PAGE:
Perhaps this gives away my prejudices (not to mention my age), but I believe visual art has to be visually exciting. Even if the message is profound, if it is not presented in a visually exciting way, then it is literature or theater or something else, but it is not visual art. This would seem to cast aside many contemporary forms such as video and multi-media installations and performance art, but I believe these need to be judged by different criteria. Art that is presented as visual, no matter how conceptual, must be judged formally as well as conceptually, and that means taking into consideration such things as the balance and harmony of color and line. Even if I were to concede that there are cases in which content can take precedence over form, then the message had better be pretty damn profound. If the message is simply that ripe apples on a blue cloth are pretty, or that racial discrimination is not a good thing, or that politicians can be corrupt, that's stating the obvious and that's not enough. To be considered good art, the message has to not only be original or profound, it has to be stated in a unique or compelling or visually exciting way.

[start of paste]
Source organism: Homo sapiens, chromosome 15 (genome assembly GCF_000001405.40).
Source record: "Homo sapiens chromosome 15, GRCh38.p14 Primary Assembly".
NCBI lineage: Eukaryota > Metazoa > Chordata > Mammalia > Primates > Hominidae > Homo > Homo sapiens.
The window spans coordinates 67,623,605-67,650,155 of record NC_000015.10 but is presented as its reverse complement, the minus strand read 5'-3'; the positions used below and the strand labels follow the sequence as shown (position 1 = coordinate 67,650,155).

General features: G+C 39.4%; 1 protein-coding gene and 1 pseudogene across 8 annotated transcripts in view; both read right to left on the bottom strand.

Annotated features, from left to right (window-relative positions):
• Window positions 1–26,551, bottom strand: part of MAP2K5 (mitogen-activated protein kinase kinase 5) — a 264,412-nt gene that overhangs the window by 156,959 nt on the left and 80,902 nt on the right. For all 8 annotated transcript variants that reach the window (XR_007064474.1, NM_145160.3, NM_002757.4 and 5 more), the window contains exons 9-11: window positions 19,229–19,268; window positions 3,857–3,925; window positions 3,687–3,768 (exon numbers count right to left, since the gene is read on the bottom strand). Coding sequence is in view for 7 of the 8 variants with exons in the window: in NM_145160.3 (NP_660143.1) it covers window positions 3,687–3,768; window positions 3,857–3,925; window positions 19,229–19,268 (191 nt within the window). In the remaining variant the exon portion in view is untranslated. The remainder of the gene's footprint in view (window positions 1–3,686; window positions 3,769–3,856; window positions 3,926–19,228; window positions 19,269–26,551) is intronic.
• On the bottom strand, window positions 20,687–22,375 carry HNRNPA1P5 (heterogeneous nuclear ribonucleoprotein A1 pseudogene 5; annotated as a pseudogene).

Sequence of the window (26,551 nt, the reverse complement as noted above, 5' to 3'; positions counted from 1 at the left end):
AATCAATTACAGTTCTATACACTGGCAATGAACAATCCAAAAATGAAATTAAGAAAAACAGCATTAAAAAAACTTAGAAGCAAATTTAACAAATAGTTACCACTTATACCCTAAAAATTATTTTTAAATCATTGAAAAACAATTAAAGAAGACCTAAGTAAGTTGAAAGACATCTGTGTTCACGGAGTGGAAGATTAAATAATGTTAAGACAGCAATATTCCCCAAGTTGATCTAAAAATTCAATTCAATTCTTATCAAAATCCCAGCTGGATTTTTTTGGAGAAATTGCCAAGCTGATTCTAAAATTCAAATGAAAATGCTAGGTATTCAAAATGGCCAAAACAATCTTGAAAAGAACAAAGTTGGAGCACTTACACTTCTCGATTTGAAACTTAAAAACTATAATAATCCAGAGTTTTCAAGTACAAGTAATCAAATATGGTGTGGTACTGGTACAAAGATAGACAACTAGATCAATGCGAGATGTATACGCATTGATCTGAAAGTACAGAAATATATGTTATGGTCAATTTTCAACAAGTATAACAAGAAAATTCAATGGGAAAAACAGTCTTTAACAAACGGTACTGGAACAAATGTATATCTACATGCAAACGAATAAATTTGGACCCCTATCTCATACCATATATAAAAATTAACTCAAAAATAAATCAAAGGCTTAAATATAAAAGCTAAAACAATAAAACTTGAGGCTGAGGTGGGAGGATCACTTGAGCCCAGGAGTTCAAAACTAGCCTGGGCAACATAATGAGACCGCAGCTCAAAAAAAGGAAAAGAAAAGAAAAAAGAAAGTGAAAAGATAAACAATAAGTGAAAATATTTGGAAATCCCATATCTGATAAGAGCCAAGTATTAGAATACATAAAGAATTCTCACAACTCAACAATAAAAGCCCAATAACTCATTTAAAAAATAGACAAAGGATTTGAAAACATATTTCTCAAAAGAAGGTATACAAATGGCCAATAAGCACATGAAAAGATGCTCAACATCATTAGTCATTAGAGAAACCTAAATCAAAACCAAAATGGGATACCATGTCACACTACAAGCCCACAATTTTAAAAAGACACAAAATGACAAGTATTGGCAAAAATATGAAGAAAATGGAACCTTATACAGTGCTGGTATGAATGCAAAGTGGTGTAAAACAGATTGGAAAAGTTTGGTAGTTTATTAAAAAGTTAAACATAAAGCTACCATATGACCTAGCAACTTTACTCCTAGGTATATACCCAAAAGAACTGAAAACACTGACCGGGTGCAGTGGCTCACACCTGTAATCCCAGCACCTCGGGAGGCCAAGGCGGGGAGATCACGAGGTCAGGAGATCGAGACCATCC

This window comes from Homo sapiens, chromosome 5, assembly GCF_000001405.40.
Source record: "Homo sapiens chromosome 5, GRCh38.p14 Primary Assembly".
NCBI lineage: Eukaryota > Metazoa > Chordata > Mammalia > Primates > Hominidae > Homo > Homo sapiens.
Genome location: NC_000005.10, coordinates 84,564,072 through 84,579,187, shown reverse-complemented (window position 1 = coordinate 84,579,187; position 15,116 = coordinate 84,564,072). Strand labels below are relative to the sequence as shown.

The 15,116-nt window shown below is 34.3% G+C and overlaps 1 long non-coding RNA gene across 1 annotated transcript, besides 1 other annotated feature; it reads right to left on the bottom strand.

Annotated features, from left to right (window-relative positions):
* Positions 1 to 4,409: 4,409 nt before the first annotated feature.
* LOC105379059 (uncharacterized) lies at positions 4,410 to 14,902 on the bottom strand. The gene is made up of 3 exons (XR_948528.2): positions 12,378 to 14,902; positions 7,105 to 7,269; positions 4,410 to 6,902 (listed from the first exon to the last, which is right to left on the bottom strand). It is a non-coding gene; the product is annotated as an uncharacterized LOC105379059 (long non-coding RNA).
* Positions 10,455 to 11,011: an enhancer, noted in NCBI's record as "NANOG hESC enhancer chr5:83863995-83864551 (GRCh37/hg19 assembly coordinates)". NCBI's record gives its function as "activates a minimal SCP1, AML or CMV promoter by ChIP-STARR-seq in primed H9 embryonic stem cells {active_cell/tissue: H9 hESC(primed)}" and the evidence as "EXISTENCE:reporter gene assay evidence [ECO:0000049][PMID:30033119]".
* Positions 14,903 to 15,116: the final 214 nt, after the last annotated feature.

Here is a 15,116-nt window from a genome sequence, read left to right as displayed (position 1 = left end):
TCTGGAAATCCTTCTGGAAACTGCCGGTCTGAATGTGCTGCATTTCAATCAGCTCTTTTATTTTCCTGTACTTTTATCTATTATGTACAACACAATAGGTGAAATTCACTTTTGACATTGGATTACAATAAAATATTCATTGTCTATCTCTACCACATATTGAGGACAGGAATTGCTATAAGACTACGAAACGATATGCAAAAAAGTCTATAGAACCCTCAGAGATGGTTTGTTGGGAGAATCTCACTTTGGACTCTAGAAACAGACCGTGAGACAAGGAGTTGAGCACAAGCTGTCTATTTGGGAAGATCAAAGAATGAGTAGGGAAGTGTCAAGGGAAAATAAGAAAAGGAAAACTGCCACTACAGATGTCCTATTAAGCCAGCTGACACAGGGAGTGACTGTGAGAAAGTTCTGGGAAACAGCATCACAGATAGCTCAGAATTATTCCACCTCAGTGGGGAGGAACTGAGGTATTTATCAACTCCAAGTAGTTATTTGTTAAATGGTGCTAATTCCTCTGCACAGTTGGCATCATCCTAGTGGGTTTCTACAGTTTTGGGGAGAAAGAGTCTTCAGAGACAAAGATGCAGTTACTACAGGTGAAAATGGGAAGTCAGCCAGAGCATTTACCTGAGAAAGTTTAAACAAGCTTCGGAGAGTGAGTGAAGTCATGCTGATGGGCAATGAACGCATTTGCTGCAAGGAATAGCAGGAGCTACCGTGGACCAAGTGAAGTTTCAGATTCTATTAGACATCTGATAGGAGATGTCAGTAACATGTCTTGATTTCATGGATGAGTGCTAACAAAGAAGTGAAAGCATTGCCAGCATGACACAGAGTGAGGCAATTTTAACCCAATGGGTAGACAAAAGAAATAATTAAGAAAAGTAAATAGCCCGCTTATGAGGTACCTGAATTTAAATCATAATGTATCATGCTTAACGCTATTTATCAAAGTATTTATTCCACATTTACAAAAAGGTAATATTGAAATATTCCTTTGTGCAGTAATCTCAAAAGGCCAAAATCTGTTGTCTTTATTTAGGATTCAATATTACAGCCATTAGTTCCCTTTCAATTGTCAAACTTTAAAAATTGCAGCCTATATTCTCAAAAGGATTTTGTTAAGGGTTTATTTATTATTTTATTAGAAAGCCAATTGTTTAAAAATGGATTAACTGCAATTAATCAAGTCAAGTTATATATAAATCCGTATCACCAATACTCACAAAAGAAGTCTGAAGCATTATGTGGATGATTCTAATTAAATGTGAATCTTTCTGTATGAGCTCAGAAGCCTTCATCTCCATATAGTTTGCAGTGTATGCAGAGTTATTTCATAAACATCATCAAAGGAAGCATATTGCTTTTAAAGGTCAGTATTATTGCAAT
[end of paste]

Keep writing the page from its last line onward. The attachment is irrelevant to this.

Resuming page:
The case for originality

That original art should be original is almost too obvious for words, but many paintings seen in galleries are not original. To me, the word "original" means more than simply something that is not a reproduction; it means more than that the artist did it all by herself with her own two hands; it means something that has never before been done in quite the same way. The most common of all examples of what I call wall fodder is painting in the style of the French Impressionists. The world is flooded with watered-down versions of landscapes by Monet and Renoir. Monet and Renoir created beautiful art, but they did it well over a century ago. We've seen quite enough, and their followers are seldom half as good as them anyway, so what's the point?